When I was young, I amused myself on car trips by picking the tiniest detail from the oncoming scenery and focusing all my attention on it – an askew shaft of pussywillow or a sprightly sprig of grass. It thrilled me to think that no one had ever done just this before, had never given such rapt attention to this single, particular nook of creation. We’d drive by it at seventy miles an hour, and my eyes fastened on the twig as if hooked by a line, and I smiled.
I learned later that Hassidic Jews do something similar. Creation can be hallowed, goes the thinking, by exercising just the sort of focus of will that I was mustering as a boy. Concentrate with your very spirit on a thing, anything, and it can – under some conditions – be redeemed from the mediocrity of the mortal coil. There may be something to that, but a question: just what in creation itself is not already hallowed?
The earth is the Lord’s and all that is in it.
The omnipresence of God. When I was a boy, the thought had to do with his size. If he was everywhere, he was very large. God stood from on high, spinning the earth on his forefinger, juggling distant planets with his other hand, swishing his robes and leaving a million new galaxies birthed in his wake. God, the Invisible Giant. It stretched the imagination, but didn’t burst it.
Then I met an old theologian, a crusty duffer with a bristling beard and a short temper. He’d tried to be a pastor, but quit because he “didn’t like people.” So, he read books instead now, which suited him just fine. He introduced me to Bob Dylan music and the concept of ubiquity. Both had a marked impact.
Ubiquity. God is not just all around us – he is wholly everywhere. All of him is completely present in every place at all times. “Whither shall I go from thy spirit?” cried King David. “We can never escape God’s lovely essence,” said Sonnett Branche.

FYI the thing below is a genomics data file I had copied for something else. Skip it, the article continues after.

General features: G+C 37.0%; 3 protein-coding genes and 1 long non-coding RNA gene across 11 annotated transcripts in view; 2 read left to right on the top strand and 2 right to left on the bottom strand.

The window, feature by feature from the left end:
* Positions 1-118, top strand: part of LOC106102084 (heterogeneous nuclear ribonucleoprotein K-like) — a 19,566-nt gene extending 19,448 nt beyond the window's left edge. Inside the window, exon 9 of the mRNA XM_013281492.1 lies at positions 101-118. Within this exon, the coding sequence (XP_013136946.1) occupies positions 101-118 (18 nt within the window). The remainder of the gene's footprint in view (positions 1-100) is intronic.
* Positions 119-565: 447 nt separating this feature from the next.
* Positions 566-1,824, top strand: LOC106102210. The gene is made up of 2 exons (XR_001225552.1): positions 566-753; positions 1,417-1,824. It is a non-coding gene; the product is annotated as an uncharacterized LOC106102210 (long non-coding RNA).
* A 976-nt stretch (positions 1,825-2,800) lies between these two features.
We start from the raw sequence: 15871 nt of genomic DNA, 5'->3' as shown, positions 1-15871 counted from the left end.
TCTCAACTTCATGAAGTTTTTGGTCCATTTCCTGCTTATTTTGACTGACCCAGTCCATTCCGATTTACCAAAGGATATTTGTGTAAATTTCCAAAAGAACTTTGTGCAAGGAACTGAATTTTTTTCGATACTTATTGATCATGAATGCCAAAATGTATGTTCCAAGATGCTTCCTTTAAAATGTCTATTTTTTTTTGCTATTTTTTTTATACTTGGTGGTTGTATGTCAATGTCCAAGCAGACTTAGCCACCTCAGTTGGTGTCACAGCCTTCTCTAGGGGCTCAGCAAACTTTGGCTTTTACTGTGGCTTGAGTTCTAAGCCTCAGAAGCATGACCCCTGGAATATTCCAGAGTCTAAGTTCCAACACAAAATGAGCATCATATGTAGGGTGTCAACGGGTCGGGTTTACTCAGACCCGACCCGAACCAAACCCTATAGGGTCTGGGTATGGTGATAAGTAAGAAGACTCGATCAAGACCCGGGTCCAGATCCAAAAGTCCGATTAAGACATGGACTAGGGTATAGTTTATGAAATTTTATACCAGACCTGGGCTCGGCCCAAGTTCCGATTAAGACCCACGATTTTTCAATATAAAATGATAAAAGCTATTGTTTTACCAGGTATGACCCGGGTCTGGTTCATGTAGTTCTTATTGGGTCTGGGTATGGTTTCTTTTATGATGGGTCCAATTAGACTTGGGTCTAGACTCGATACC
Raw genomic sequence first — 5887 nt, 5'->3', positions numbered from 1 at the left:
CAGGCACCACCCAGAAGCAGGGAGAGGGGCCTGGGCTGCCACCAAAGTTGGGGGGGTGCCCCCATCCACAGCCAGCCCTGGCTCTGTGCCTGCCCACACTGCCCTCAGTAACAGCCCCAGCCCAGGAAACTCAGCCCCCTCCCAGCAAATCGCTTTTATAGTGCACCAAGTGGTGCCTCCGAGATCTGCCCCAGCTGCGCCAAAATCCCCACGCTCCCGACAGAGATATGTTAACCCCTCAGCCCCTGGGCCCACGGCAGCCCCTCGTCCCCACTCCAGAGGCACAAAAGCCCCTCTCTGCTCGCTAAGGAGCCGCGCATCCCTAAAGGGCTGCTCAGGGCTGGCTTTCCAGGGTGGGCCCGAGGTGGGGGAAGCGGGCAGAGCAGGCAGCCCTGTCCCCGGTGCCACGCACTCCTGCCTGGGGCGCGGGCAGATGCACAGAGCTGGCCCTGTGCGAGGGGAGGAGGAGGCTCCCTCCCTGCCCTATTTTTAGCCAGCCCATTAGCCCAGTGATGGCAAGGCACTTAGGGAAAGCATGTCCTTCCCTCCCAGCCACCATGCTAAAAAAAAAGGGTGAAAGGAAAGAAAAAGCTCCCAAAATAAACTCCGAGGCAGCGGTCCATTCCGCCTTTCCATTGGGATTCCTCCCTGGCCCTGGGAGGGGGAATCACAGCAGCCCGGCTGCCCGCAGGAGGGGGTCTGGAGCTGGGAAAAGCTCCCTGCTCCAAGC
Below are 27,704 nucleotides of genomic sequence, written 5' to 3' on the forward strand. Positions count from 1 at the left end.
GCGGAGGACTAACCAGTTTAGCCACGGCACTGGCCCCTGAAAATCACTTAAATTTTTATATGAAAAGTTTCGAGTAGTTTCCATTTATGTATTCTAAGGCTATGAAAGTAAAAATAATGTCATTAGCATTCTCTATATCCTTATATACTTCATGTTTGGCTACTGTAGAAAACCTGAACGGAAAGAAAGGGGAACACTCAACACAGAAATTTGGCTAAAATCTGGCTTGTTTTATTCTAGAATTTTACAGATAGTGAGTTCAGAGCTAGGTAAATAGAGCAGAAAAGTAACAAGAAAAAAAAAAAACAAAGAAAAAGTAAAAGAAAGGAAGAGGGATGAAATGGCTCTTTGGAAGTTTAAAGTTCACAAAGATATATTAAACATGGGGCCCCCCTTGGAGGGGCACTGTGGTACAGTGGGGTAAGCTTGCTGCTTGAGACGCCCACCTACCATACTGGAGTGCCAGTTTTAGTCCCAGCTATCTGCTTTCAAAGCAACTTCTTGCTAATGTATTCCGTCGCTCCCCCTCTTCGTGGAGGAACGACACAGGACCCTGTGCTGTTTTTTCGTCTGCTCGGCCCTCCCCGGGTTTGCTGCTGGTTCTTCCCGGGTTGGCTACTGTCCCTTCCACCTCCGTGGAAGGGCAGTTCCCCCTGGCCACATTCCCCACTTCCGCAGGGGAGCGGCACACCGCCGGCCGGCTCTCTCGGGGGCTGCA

What was I to do with this new puzzle? My mind was wholly exploded by it. We are responsible for whatever wisdom gets caught in our webs, so it is unfortunate that wisdom must be cast about so recklessly. Ubiquity. God was no longer just big, foot there and arm there. I wrestled for a mental image. Not a great giant in the sky then, but a trillion, trillion persons with one essence, covering every inch of reality; a hive mind. That didn’t work.
Perhaps a fine mist that swims throughout the universe – an ethereal cloud that winds up and down halls, streets, chasms, comet tails, quasars. A sheet, maybe. Or light, invisible light – shining all over everything everywhere, equally luminous, spiritually luminous, on every sinner, saint and star.
And does he settle in then, around the bookcase or does his essence shoot through that too? Is God’s omnipresence mindful of our materials, respecting their firmness the way we must? I thought it unlikely; “all” must mean “all,” so here was another hurdle for my mind to leap, and a seemingly insurmountable one. God charges through reality with no respect for our stuff. I surrendered. Omnipresent, God may be, but he has no place in my mind’s eye.
The world in pieces, and God as the one whole who swims over and through and in and around and above and beneath it all – this is the world from the bay windows of my apartment. I drain coffee down my throat and eat eggs with a knife. I brush my arms and bits of my skin scatter in floating, luminous strands. I rub my bare feet together, and the whole of God passes between and through and inside the knuckles of my toes.